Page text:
Everyday worship is not something we can practice during the day, but also at night.
I don’t know about you, but there are times at night when I can’t fall asleep. Or there are times when I wake up in the middle of the night (usually to go to the bathroom – yeah, old age!) and I can’t get back to sleep. It’s happening more and more often for me. I think the pandemic has increased our anxiety (both consciously and subconsciously) and it usually manifests itself in our lack of being to have a good night’s rest.
When this happens, I’ll usually toss and turn and squirm and puff up my pillow. Sometimes, I’ll turn on my phone (I don’t recommend this; but I’m just being honest) and do some reading or play a little Solitaire. But if it takes me longer than 15-20 minutes to go to sleep, I’ve come to the conclusion that the Lord wants me up for some reason. And so I’ll get up out of bed and pray.
I’ll usually start off with giving thanks to God for His blessings. Paul says in 1 Thess 5:17 to “give thanks always” – I assume “always” means anytime, even in the middle of the night. You can’t go wrong with giving thanks to God. It always puts our hearts and minds in the very center of God’s goodness. Plus, the enemy hates it when we give thanks … and he usually tries to make us drowsy and fall asleep, rather than give us the opportunity to glorify God. This is always a win-win situation.
But sometimes it doesn’t end with thanksgiving. Sometimes God wants me to pray for something. I’ll ask him, “Lord, what do you want me to pray about?” And until I get an impression from God, I’ll pray “in the Spirit” (for some this means praying with an open heart for God’s will to be done, for others it involves a prayer language). Sometimes I already know what God wants me to pray for. My most powerful times of intercession often come between midnight and 6am.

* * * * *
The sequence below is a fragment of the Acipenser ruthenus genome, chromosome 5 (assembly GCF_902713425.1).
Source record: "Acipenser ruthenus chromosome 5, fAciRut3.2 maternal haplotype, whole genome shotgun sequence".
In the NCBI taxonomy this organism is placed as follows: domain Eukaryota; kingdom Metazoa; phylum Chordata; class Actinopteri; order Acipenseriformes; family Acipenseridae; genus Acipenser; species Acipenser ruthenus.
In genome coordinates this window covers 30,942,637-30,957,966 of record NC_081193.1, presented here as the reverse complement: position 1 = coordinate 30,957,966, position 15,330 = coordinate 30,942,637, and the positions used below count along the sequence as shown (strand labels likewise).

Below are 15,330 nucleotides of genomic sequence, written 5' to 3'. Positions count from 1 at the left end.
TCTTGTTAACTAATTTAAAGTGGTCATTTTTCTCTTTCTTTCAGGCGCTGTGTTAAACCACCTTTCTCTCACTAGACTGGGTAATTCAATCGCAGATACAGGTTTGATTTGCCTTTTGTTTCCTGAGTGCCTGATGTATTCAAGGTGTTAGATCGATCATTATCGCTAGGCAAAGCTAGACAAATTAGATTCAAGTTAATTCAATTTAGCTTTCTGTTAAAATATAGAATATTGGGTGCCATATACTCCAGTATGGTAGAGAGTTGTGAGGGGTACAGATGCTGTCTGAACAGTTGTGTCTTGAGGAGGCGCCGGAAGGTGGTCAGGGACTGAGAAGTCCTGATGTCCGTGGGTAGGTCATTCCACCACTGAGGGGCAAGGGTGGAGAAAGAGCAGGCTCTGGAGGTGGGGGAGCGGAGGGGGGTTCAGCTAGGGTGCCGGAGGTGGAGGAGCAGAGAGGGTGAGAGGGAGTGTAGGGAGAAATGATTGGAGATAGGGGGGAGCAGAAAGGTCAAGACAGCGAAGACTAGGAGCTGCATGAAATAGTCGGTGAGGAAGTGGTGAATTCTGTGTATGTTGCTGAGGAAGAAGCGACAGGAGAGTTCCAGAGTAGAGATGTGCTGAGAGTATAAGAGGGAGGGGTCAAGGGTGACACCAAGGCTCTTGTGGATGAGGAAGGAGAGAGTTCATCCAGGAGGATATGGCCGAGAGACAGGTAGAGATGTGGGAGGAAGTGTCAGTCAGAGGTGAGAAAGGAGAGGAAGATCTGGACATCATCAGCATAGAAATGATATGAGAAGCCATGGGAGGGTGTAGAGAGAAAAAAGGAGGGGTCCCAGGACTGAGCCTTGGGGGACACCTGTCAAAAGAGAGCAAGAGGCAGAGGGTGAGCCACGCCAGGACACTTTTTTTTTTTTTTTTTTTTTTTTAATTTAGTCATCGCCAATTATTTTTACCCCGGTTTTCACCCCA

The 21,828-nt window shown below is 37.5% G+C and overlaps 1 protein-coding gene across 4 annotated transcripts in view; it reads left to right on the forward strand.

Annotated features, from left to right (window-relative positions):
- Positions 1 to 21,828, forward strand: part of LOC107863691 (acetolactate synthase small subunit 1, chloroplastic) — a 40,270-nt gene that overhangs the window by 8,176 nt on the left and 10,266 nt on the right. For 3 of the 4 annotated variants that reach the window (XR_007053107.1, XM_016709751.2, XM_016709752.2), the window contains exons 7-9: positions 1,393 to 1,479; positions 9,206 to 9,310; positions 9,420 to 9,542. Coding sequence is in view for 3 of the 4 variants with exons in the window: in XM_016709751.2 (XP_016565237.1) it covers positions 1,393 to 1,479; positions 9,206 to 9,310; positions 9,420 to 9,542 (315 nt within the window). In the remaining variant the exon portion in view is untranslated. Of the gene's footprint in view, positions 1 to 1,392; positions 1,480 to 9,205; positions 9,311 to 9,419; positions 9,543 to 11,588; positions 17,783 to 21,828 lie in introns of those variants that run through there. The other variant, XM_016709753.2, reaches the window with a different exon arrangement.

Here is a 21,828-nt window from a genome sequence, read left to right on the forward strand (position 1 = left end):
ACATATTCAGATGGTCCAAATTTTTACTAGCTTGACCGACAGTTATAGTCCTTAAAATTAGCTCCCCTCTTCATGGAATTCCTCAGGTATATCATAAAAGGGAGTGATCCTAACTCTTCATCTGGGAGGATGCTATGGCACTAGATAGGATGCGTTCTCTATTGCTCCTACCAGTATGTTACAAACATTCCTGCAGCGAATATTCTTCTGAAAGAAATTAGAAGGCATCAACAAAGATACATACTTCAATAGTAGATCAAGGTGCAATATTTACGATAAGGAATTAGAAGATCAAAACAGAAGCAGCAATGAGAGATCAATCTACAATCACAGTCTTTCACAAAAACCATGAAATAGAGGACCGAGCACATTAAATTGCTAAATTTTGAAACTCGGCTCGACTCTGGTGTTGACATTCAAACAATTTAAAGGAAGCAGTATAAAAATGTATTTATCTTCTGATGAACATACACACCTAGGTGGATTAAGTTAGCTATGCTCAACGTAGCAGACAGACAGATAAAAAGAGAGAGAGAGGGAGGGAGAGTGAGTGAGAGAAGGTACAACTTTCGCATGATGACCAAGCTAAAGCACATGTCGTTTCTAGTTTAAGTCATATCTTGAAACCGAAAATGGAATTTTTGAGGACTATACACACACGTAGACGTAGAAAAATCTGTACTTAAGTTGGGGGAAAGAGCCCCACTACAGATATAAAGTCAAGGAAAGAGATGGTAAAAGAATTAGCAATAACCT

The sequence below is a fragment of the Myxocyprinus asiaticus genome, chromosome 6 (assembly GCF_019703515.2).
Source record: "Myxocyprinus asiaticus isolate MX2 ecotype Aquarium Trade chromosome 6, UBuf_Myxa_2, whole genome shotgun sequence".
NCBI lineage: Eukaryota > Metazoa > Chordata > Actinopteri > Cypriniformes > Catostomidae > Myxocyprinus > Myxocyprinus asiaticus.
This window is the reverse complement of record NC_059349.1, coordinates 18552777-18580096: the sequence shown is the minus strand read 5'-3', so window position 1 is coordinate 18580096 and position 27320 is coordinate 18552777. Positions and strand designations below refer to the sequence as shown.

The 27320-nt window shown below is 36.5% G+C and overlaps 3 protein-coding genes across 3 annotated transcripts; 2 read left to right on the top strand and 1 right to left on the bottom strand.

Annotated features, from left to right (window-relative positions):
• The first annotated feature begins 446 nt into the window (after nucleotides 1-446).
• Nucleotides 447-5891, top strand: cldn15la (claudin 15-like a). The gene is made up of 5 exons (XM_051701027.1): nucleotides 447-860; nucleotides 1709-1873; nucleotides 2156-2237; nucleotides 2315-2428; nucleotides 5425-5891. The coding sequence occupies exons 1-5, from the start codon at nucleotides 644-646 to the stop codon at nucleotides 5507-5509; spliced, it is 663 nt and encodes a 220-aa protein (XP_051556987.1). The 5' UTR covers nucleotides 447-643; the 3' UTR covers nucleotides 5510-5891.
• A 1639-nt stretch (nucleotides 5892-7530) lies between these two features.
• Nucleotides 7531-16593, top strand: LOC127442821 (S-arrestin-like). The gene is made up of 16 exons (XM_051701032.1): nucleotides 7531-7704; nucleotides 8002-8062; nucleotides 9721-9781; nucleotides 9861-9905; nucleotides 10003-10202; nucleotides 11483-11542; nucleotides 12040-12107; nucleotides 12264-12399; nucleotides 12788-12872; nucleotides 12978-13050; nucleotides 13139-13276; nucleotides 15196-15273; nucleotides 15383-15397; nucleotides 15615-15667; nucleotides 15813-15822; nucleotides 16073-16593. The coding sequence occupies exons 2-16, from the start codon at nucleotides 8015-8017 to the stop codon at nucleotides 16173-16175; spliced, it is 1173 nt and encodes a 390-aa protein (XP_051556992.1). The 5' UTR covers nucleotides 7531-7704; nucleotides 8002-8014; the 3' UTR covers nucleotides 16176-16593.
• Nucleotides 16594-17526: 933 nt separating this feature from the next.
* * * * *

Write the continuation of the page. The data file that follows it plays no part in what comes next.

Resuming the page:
And sometimes, in those wee hours of the night, God leads me to read Scripture or a book by a Christian author. In any case, I try to leverage my sleepless energy on turning toward God, instead of trying to get myself to sleep. Not being able to fall asleep is actually an opportunity to practice WholeLifeWorship – to offer my “unsleepy” self to God as a living sacrifice. I find that when I do this (and sometimes I’m up for a few hours) God almost always gives me a restful sleep for the remainder of the night. And I wake up refreshed and ready to live another day for him.
The Psalms talk about those who serve in God’s Temple, keeping their watch at night (for example, Psalm 134:1). Sometimes God calls us to that “night watch.” As God is always up, keeping an eye on all of us, occasionally he will ask us to stay awake with him – to tarry with him, to join him in the work he is doing in peoples’ lives, to worship him with the angels in the quiet hour.
The liturgical church’s nighttime prayer focuses on the fact that we might be asleep or awake during the night hours. And so the prayer goes:
Protect us, Lord, as we stay awake; watch over us as we sleep, that awake we may keep watch with Christ, and asleep, rest in his peace.
So, if you can’t sleep at night, don’t worry. Instead, worship. Practice WholeLifeWorship in those un-sleepy moments. And God will give you rest and peace: eventually falling asleep as you purposefully encounter Him in the quiet of night.
(If you would like to subscribe to WholeLifeWorship and receive these blogs each week, click here)